Utah study: Integrating mental, physical healthcare improves outcomes, lowers costs

Integrating physical and mental healthcare resulted in more treatment and diagnosis of depression, better patient outcome and lower cost to patients, according to researchers at Intermountain Healthcare. Photo by Alexander Raths/Shutterstock

SALT LAKE CITY, Aug. 29 (UPI) — The more information doctors have about their patients, the better the healthcare is, suggesting team-based strategies to get specialists on the same page could lead to healthier people.

Researchers at Intermountain Medical Center in Murray found integrating physical and mental healthcare led to better clinical outcomes, less need for healthcare services and overall lower costs for care, according to a study published in the Journal of the American Medical Association.

A review of patient records for the integrated health system, which has a large network of hospitals, clinics and physicians in Utah, showed screening for depression in more patients resulted in more of them receiving treatment, and appeared to help doctors better care for other conditions such as diabetes and high blood pressure.

“Team-based care is just that, a team of healthcare providers from diverse disciplines — physicians, advanced practice clinicians, nurses, mental health providers, and other staff members — who work together with patients, families and communities to provide coordinated healthcare services,” Dr. Brenda Reiss-Brennan, director of mental health integration at Intermountain, said in a press release. “The team works collaboratively with patients to set and accomplish shared goals for improving patient outcomes.”

For the study, researchers reviewed records for 113,452 patients who received care at one of 27 team-based practices or 75 traditional practices between 2010 and 2013.

Overall, 46.1 percent of patients in team-based practices were diagnosed and treated for active depression, compared to 24.1 percent in traditional practices. Among patients with diabetes, 24.6 percent in the team-based practices followed diabetes care instruction, compared to 19.5 percent in traditional practices and 48.4 percent of patients with a team of doctors had a documented self-care plan, compared to just 8.7 percent at traditional practices.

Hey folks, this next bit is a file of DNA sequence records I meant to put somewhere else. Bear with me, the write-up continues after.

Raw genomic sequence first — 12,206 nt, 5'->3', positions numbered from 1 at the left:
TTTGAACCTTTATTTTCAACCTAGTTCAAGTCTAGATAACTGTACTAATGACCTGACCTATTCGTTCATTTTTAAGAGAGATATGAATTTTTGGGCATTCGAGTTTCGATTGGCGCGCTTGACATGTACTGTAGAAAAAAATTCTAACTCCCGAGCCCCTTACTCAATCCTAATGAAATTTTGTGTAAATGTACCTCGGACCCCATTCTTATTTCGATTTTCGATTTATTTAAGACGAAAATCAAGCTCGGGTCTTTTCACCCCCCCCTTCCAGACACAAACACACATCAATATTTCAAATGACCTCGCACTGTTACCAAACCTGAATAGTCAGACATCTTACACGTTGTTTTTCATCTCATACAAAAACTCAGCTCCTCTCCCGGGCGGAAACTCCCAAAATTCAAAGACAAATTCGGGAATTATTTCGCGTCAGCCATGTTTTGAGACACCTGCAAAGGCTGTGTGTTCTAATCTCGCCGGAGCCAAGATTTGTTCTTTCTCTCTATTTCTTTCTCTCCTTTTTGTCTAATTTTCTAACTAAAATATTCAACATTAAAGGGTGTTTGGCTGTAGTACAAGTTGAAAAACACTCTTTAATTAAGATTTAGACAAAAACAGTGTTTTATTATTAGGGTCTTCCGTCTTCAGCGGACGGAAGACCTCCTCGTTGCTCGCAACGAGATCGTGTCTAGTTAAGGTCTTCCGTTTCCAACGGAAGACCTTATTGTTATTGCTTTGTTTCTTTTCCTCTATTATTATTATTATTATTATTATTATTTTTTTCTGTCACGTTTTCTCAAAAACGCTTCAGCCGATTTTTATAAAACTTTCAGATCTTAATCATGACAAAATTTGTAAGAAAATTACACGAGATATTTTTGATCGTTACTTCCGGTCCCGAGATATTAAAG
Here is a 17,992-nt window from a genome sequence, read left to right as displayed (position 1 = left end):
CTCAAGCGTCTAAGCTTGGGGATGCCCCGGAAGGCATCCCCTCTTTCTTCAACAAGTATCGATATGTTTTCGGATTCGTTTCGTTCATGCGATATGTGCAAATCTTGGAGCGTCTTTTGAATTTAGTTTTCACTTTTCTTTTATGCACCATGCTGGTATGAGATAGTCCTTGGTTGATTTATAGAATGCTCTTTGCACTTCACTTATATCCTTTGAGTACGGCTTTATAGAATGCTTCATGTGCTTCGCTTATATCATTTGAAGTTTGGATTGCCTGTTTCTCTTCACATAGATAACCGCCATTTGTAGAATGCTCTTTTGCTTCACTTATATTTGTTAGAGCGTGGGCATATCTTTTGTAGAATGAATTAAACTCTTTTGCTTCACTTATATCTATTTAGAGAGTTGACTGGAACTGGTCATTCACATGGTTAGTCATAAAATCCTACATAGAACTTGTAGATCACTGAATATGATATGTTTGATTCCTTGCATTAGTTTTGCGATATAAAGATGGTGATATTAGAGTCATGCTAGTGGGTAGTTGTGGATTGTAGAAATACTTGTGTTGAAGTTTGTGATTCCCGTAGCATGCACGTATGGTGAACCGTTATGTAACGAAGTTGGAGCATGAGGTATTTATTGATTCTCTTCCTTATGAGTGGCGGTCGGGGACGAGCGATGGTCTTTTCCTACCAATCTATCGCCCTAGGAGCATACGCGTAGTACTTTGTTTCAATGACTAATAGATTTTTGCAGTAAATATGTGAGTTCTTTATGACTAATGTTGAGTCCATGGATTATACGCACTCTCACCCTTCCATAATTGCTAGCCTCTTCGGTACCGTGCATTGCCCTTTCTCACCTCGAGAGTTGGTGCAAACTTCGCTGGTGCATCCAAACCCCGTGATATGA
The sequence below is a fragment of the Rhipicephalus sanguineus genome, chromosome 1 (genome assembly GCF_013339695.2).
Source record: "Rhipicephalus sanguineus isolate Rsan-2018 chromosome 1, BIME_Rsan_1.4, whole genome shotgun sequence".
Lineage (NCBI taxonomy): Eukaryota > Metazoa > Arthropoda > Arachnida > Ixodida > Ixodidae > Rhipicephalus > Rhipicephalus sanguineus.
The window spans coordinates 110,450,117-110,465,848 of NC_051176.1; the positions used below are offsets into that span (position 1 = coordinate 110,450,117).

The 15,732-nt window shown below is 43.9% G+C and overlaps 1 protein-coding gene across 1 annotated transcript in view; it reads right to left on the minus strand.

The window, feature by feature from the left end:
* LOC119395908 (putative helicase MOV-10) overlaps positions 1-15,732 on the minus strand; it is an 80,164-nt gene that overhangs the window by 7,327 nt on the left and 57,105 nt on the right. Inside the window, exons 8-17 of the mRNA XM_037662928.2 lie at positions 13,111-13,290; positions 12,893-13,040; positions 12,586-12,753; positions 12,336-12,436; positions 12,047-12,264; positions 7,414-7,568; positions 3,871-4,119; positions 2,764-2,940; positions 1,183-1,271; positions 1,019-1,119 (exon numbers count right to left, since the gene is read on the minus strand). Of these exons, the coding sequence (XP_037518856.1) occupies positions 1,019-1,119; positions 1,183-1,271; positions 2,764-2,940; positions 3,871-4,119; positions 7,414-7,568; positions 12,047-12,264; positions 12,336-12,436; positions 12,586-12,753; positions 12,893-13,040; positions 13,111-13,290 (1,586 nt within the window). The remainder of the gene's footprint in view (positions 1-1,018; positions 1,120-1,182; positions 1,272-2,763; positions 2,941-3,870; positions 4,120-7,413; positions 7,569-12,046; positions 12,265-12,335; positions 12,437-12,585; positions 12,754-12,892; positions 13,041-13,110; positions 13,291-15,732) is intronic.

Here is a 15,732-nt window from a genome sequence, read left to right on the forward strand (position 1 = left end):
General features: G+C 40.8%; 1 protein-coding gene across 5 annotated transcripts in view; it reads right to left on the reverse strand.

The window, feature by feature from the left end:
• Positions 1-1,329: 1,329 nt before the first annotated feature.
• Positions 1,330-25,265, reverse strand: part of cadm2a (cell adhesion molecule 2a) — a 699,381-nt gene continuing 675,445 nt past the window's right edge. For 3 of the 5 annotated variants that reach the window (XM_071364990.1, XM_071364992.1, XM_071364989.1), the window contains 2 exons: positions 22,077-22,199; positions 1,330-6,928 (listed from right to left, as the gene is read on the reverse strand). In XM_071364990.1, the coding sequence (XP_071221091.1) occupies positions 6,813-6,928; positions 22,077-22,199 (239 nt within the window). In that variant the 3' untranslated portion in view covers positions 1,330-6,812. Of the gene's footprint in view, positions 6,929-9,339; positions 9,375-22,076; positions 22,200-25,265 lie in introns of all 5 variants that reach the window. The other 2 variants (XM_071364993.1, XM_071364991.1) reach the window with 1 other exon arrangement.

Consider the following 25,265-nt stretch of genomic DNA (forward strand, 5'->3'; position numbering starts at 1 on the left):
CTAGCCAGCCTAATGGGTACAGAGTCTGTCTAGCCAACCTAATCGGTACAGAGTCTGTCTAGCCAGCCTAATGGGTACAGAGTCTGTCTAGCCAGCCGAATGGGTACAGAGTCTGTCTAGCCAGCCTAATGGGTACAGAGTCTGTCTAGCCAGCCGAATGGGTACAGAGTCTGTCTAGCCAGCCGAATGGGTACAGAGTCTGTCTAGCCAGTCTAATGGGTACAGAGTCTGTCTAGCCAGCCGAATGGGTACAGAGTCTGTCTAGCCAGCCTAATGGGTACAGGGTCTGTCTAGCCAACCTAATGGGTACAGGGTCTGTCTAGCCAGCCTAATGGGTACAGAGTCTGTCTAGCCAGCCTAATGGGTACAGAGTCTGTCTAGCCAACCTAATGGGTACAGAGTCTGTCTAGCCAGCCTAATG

The result of all this, researchers report, was patients at team-based practices experienced a 23 percent reduction in emergency room visits, a 10.6 percent reduction in hospital admissions, a 7 percent reduction in primary care physician encounters and 3.3 percent lower costs for care.

While the study suggests worse care for patients with high blood pressure — researchers note this was not a primary focus of physicians, compared to attention paid to depression and diabetes — and that the health system received fewer payments for services, the overall benefit to patients seems apparent.

“For patients, the bottom line of the study is that getting care in a team-based setting where medical providers work hand-in-hand with mental health professionals results in higher screening rates, more proactive treatment, and better clinical outcomes for complex chronic disease,” said Reiss-Brennan. “Team-based care means providers work together to care for all chronic conditions, mental and physical. At Intermountain, 80 percent of mental health services are provided by primary care physicians, and when they’re supported by an integrated team, both they and their patients benefit.”


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